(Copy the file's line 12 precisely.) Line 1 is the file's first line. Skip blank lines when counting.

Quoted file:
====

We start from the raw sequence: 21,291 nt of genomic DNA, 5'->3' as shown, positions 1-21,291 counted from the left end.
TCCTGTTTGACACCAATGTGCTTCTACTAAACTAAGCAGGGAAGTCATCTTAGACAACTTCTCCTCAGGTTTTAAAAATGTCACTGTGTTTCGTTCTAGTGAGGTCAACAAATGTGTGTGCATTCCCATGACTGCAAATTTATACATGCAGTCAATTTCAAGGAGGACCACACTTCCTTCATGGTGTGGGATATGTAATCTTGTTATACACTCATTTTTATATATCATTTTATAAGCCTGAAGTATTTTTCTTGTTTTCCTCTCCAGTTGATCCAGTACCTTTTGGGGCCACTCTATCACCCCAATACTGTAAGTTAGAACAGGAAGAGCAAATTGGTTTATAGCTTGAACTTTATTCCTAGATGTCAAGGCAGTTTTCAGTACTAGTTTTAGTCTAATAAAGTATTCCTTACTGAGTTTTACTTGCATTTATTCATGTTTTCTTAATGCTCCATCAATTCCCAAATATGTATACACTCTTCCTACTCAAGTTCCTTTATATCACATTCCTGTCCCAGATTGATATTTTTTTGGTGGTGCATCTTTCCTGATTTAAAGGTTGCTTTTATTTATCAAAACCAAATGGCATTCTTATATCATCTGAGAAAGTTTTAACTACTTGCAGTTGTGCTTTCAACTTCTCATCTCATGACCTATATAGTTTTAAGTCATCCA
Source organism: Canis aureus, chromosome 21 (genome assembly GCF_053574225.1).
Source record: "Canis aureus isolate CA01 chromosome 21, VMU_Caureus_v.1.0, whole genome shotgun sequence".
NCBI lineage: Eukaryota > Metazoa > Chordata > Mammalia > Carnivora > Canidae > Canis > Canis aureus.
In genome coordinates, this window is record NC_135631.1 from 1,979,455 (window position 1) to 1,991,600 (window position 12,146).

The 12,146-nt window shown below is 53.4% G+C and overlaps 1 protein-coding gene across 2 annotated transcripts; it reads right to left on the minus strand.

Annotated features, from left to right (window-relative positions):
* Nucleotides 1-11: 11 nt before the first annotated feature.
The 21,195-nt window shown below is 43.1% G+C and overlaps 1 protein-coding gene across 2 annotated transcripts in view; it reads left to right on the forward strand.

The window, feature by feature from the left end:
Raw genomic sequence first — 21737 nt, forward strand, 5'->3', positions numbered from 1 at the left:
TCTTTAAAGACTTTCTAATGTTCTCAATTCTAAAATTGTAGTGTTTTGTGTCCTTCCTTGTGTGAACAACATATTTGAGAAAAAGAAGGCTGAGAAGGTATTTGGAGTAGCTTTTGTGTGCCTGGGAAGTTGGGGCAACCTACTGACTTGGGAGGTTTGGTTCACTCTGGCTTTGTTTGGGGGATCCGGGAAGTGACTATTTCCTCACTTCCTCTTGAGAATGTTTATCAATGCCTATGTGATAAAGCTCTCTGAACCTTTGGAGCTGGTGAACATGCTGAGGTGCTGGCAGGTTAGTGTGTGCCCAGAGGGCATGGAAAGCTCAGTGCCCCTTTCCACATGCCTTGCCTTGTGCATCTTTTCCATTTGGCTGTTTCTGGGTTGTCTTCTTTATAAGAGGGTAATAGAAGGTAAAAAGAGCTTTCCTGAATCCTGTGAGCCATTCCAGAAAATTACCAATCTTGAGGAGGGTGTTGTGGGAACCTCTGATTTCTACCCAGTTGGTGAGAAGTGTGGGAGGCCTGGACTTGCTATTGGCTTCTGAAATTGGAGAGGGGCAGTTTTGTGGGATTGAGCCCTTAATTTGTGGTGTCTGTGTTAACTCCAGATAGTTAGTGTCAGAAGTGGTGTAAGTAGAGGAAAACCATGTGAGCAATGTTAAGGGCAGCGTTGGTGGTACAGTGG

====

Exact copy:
Raw genomic sequence first — 21737 nt, forward strand, 5'->3', positions numbered from 1 at the left: